A very big development project at the Northland site in Upper Falls is on the table and hinges on the City Council issuing a Special Permit in the coming months. The nearby neighbors are understandably concerned about the size and scale of the project and it’s impact on the neighborhood. Adding 800+ units of housing to Upper Falls’ existing 1200 units of housing is by any measure a massive change. Add to that the school concerns, traffic concerns and its a big deal.
Unlike the Austin St, this entire project is being built on private property. On a parcel this massive, a private property owner has the right to build whatever they want so long as it complies with local zoning code and regulations (i.e. “by right”). In this case though, Northland is applying for a Special Permit, i.e. exceptions to the standard regulations. Because of Northland’s request for a Special Permit, the city has a fair amount of bargaining power that it wouldn’t have if the project were being built “by right”.
Concerned residents have been organized by RightSize Newton and have been showing up at meetings in force, rallying behind particular candidates, writing letters, emails, etc. Over the last year, the group’s focus has not been to work on incrementally improving the current proposal but to mobilize people who are concerned about the scale of the project, and work towards getting the council to turn down the Special Permit.
My question is what is the alternative that they see and how do they anticipate that we’ll get there.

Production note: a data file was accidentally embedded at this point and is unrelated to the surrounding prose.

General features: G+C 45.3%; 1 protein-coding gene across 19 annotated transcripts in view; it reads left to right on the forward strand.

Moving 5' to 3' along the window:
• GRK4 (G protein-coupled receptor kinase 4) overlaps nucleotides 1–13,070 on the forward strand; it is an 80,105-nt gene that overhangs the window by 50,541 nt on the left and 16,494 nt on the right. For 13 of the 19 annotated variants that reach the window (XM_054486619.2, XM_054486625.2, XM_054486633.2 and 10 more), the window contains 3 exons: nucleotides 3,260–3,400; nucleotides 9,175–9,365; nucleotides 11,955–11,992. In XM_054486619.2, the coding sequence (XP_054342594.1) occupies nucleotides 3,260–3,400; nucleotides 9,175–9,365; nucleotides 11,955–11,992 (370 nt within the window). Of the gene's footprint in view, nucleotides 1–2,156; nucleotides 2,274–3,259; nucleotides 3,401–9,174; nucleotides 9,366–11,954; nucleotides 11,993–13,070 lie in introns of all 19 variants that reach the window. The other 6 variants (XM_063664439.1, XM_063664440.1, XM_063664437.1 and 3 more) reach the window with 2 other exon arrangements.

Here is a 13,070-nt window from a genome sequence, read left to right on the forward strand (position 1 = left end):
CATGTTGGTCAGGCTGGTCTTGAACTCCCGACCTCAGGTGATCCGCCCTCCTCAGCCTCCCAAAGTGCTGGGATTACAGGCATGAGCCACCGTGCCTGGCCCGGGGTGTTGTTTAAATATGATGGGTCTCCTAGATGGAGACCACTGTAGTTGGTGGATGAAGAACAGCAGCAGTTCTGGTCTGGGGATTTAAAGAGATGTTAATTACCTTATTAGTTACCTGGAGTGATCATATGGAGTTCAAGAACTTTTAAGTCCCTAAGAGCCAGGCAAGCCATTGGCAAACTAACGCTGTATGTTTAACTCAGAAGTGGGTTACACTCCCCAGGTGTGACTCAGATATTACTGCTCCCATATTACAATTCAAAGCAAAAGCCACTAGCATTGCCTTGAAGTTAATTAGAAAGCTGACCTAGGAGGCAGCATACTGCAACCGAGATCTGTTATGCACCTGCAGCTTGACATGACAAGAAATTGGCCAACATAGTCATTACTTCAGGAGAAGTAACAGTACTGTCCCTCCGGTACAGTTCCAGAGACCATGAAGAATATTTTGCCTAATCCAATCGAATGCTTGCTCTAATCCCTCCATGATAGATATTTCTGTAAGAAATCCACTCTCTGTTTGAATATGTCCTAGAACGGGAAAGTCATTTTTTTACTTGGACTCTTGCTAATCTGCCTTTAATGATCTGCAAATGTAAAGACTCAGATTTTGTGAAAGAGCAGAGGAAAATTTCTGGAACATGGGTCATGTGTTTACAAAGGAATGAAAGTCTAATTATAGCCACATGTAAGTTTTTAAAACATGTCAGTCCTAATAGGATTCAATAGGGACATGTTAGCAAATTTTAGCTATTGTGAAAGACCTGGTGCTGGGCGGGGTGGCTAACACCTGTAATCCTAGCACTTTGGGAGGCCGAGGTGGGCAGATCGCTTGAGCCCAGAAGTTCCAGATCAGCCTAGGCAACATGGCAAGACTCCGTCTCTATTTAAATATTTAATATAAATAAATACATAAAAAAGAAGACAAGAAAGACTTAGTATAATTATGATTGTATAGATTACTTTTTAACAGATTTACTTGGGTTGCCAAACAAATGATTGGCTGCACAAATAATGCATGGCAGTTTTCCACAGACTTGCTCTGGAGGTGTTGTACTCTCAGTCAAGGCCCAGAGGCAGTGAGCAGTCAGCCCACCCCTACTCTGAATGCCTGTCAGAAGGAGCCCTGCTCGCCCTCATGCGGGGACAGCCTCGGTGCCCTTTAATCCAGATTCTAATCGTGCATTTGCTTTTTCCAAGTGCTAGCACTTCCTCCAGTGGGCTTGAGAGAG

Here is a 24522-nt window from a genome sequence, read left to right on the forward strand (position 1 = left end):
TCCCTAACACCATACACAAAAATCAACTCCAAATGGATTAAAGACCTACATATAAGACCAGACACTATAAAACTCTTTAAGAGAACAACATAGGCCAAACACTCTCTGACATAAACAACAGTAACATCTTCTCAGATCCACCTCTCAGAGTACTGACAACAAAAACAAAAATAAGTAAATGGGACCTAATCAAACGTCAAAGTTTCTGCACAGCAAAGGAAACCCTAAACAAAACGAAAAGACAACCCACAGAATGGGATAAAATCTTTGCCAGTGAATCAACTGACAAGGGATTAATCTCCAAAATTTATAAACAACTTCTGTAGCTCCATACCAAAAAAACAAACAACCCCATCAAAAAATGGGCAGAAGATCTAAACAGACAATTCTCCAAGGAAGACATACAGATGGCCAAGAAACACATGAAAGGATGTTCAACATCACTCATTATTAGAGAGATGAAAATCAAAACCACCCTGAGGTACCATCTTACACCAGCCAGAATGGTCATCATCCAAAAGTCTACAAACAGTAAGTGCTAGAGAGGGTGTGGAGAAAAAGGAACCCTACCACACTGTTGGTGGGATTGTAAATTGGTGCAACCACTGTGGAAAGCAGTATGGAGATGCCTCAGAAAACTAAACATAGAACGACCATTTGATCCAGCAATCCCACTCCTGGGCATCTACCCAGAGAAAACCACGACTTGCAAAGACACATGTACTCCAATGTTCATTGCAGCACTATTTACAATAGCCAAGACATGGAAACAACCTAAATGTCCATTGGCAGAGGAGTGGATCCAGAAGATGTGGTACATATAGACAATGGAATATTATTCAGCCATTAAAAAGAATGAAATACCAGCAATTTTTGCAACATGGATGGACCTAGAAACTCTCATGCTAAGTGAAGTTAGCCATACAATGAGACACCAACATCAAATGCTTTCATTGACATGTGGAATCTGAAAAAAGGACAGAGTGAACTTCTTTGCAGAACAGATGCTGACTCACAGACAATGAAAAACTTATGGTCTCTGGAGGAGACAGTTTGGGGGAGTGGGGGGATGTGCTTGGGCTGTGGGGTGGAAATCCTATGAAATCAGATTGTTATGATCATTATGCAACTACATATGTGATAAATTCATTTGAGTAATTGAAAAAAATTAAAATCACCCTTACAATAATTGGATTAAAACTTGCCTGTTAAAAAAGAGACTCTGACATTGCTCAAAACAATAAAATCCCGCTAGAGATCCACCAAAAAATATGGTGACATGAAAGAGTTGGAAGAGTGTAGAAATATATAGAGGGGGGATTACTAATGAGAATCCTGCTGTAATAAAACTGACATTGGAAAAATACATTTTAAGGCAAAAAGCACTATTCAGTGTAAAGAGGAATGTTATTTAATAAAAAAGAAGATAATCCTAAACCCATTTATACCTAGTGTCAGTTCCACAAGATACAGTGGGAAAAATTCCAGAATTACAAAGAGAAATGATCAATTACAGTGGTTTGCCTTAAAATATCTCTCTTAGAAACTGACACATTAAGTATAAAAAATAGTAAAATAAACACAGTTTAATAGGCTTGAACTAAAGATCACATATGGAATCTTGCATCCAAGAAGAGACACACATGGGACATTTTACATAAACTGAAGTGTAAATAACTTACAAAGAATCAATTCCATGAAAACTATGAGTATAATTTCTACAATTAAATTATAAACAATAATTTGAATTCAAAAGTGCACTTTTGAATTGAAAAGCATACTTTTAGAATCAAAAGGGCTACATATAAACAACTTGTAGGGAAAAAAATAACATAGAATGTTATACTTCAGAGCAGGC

As best as I can see there are five possible alternatives.
1. The current proposal, with some horse trading on aspects of the proposal, gets passed by the City Council and built. As best as I can tell, RIghtSize Newton has had no interest in getting involved with that negotiation.
2. The Special Permit fails and Northland decides to build what they can “by right” without needing a Special Permit. That would allow up to 1.5 million square feet of commercial development. The traffic implications of that would be staggering.
3. The Special Permit fails and Northland decides to build a 40B development. Under those rules the city would have barely any leverage and they could build far more than the currently planned 800+ units, with the attendant traffic and school issues magnified.
4. Northland goes back to the drawing board, starts again and comes back with a new Special Permit proposal. After spending years and millions on this plan, I think the likelihood of that happening is vanishingly small … and probably no more likely to garner support form those who oppose the current project
5. The Special Permit fails and Northland leaves it as it is – a giant sea of broken pavement and crumbling buildings (though everybody does love that beautiful Sacco-Pettee mill building). This last alternative is the least likely of all and by no means a good outcome.
So here are my question:
- Do you support a Special Permit being granted for the current proposal?
- Would you support a Special Permit for the current proposal so long as specific changes were made. If so, what changes.
- If you’re against granting a Special Permit:
- What is your desired alternative outcome?
- Are there other alternatives that should be added to my list?
- How do you think we’ll get to your desired alternative should the Special Permit be denied?